Standing a few miles off the South East point of Hayling, The Nab Tower was originally destined to be part of a First World War submarine defence. During 1917 the British Admiralty, alarmed by the looses of allies shipping to German U-boats planned a series of 80 – 90 such towers. These were to be located in the Straits of Dover, linked by steel nets and each armed with two 4″ guns. Construction began on the first four of these ominous structures at Shoreham harbour in 1918.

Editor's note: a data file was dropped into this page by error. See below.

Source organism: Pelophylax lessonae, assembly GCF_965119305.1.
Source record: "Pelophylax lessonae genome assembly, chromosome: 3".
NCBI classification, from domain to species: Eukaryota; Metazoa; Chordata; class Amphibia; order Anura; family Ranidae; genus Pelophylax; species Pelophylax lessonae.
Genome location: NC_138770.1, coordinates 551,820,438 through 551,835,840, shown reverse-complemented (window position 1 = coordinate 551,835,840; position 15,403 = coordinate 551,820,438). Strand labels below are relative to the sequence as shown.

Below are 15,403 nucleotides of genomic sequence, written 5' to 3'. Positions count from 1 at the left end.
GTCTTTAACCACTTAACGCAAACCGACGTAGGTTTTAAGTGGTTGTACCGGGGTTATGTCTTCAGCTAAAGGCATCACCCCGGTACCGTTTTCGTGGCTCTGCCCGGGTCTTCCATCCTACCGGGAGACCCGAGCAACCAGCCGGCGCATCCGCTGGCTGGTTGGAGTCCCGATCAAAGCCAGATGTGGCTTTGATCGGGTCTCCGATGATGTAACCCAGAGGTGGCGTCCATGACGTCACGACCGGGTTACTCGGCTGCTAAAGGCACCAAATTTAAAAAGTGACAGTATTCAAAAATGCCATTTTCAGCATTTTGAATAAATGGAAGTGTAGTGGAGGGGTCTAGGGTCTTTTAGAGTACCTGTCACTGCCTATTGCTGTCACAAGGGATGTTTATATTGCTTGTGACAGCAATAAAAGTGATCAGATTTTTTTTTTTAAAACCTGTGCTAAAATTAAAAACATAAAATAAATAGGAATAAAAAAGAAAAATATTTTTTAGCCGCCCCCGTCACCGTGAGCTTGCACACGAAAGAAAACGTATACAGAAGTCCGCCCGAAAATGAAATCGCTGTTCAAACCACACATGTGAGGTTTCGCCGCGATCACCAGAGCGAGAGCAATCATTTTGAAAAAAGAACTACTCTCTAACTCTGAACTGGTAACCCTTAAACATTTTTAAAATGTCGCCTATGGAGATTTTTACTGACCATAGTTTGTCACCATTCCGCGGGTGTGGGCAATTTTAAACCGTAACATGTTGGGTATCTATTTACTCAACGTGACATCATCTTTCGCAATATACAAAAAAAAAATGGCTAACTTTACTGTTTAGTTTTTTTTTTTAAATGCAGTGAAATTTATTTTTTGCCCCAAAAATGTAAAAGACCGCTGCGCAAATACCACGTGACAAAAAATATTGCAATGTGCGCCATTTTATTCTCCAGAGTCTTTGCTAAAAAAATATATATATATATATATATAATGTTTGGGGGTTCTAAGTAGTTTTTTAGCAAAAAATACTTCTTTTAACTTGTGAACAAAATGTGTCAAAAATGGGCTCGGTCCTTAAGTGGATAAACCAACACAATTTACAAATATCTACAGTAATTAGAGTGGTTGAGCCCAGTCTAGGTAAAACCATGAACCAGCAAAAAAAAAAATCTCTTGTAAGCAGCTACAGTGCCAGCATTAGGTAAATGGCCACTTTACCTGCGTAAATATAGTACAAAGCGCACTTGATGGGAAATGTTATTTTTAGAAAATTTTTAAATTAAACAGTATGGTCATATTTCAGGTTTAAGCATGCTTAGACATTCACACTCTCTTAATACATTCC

When the armistice was signed in November of the same year, the towers suddenly became superfluous. Two of the towers, in an earlier stage of constructions, were dismantled whilst two were left to rust in the harbour. In 1920 The Admiralty offered on of the towers to be used as a lighthouse, to replace the Nab lightship (pictured below). The tower was towed into place by two tugs and positioned over a sand spit. With dignitaries stood atop the tower valves were opened to allow sea water to flood the vast tanks. As the tower slowly sunk to its’ resting place it began to list, leaving it at the unsettling angle that it is today.